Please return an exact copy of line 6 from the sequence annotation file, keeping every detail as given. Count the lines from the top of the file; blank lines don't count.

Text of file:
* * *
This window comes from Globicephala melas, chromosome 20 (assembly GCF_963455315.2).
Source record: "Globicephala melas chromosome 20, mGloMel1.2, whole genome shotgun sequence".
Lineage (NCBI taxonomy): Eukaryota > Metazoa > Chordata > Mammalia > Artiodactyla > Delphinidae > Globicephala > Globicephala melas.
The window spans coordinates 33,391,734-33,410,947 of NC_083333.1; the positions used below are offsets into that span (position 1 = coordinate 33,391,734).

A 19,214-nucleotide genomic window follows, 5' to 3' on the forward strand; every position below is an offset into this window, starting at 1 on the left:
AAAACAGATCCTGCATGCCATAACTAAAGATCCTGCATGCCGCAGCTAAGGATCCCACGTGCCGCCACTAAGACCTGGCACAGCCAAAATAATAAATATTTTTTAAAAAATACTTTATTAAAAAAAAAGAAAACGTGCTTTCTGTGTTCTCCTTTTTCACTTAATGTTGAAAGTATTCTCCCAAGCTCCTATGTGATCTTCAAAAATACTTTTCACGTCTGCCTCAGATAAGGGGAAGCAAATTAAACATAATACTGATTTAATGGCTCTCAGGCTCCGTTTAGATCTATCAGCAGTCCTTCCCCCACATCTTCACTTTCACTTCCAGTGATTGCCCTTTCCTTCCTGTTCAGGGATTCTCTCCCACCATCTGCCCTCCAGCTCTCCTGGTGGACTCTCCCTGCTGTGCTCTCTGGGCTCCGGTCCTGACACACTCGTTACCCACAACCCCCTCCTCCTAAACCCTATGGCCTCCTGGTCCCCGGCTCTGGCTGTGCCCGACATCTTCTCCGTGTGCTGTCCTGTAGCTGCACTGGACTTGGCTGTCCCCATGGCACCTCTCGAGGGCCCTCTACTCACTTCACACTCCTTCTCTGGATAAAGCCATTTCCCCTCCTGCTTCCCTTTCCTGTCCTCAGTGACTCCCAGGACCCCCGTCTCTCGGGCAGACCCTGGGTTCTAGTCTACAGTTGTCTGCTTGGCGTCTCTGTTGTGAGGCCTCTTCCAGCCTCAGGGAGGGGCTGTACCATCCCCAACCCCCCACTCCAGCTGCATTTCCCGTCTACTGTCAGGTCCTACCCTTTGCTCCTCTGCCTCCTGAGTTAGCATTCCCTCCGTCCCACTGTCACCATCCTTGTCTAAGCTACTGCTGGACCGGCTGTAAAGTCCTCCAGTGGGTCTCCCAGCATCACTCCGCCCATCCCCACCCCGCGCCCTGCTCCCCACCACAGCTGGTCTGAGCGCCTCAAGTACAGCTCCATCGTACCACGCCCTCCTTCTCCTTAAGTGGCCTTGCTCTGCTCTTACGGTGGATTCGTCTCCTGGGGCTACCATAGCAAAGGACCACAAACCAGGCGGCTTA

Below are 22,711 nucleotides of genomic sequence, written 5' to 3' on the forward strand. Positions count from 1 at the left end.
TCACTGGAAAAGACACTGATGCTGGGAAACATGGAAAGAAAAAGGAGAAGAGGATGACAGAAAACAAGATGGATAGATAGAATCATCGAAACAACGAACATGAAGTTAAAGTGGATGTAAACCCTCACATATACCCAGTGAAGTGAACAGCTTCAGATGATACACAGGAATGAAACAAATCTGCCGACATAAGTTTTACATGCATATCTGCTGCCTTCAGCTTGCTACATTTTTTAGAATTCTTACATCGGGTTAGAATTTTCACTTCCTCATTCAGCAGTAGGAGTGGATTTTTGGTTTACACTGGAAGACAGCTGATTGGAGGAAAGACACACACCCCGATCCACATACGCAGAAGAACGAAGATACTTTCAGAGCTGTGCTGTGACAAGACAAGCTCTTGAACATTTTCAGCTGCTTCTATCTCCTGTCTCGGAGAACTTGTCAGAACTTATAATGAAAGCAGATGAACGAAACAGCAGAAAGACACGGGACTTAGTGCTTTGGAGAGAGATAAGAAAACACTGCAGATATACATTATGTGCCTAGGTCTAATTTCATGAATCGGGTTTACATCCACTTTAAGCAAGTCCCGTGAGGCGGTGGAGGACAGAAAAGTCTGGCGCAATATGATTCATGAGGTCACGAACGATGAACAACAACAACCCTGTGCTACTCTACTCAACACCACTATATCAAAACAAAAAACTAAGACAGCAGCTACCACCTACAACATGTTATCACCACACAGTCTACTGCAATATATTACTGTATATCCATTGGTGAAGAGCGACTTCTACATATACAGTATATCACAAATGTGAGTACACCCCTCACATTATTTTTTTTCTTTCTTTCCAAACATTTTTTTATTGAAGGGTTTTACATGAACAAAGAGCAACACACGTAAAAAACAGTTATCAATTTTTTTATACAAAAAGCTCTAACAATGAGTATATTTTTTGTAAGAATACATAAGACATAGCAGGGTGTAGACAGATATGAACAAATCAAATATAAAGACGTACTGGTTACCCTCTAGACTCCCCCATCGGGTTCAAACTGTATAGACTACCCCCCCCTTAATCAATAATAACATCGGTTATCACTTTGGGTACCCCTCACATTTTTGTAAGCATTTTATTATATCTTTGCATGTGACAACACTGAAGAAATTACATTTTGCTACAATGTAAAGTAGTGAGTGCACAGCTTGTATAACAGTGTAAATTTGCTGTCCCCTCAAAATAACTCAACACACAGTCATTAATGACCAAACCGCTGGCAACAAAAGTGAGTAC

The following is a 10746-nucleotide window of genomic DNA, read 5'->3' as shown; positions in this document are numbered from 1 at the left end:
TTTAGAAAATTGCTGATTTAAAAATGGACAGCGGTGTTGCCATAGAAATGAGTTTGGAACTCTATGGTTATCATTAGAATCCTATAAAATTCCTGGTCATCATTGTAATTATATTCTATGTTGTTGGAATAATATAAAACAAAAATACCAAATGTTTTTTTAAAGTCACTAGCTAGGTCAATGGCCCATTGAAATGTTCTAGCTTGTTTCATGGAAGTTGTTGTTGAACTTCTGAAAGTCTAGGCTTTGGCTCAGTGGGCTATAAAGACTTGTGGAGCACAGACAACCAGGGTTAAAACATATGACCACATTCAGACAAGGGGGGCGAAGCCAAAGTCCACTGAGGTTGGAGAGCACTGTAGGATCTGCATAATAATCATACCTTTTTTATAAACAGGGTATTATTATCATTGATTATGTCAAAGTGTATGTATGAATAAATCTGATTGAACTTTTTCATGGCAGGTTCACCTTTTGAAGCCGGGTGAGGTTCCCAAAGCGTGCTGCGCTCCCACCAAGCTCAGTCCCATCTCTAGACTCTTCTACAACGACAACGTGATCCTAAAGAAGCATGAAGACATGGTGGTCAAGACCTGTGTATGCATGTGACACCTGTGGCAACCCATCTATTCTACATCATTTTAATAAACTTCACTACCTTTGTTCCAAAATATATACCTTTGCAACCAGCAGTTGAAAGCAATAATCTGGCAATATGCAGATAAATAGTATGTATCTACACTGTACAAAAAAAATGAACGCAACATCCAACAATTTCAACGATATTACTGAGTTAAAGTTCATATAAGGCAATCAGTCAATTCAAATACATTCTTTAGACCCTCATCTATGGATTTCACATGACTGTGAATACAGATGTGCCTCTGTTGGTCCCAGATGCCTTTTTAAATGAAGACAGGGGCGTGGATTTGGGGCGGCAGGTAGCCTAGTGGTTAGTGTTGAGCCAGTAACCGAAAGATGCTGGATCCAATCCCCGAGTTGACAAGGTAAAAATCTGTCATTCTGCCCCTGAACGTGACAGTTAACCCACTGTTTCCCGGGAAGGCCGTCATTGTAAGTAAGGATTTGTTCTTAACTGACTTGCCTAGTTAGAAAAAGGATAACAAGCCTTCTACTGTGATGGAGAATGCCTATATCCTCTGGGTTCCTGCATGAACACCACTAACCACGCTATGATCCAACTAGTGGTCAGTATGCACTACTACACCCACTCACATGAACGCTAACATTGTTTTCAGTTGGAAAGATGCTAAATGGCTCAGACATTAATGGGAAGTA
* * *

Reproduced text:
AAAACAGATCCTGCATGCCATAACTAAAGATCCTGCATGCCGCAGCTAAGGATCCCACGTGCCGCCACTAAGACCTGGCACAGCCAAAATAATAAATATTTTTTAAAAAATACTTTATTAAAAAAAAAGAAAACGTGCTTTCTGTGTTCTCCTTTTTCACTTAATGTTGAAAGTATTCTCCCAAGCTCCTATGTGATCTTCAAAAATACTTTTCACGTCTGCCTCAGATAAGGGGAAGCAAATTAAACATAATACTGATTTAATGGCTCTCAGGCTCCGTTTAGATCTATCAGCAGTCCTTCCCCCACATCTTCACTTTCACTTCCAGTGATTGCCCTTTCCTTCCTGTTCAGGGATTCTCTCCCACCATCTGCCCTCCAGCTCTCCTGGTGGACTCTCCCTGCTGTGCTCTCTGGGCTCCGGTCCTGACACACTCGTTACCCACAACCCCCTCCTCCTAAACCCTATGGCCTCCTGGTCCCCGGCTCTGGCTGTGCCCGACATCTTCTCCGTGTGCTGTCCTGTAGCTGCACTGGACTTGGCTGTCCCCATGGCACCTCTCGAGGGCCCTCTACTCACTTCACACTCCTTCTCTGGATAAAGCCATTTCCCCTCCTGCTTCCCTTTCCTGTCCTCAGTGACTCCCAGGACCCCCGTCTCTCGGGCAGACCCTGGGTTCTAGTCTACAGTTGTCTGCTTGGCGTCTCTGTTGTGAGGCCTCTTCCAGCCTCAGGGAGGGGCTGTACCATCCCCAACCCCCCACTCCAGCTGCATTTCCCGTCTACTGTCAGGTCCTACCCTTTGCTCCTCTGCCTCCTGAGTTAGCATTCCCTCCGTCCCACTGTCACCATCCTTGTCTAAGCTACTGCTGGACCGGCTGTAAAGTCCTCCAGTGGGTCTCCCAGCATCACTCCGCCCATCCCCACCCCGCGCCCTGCTCCCCACCACAGCTGGTCTGAGCGCCTCAAGTACAGCTCCATCGTACCACGCCCTCCTTCTCCTTAAGTGGCCTTGCTCTGCTCTTACGGTGGATTCGTCTCCTGGGGCTACCATAGCAAAGGACCACAAACCAGGCGGCTTA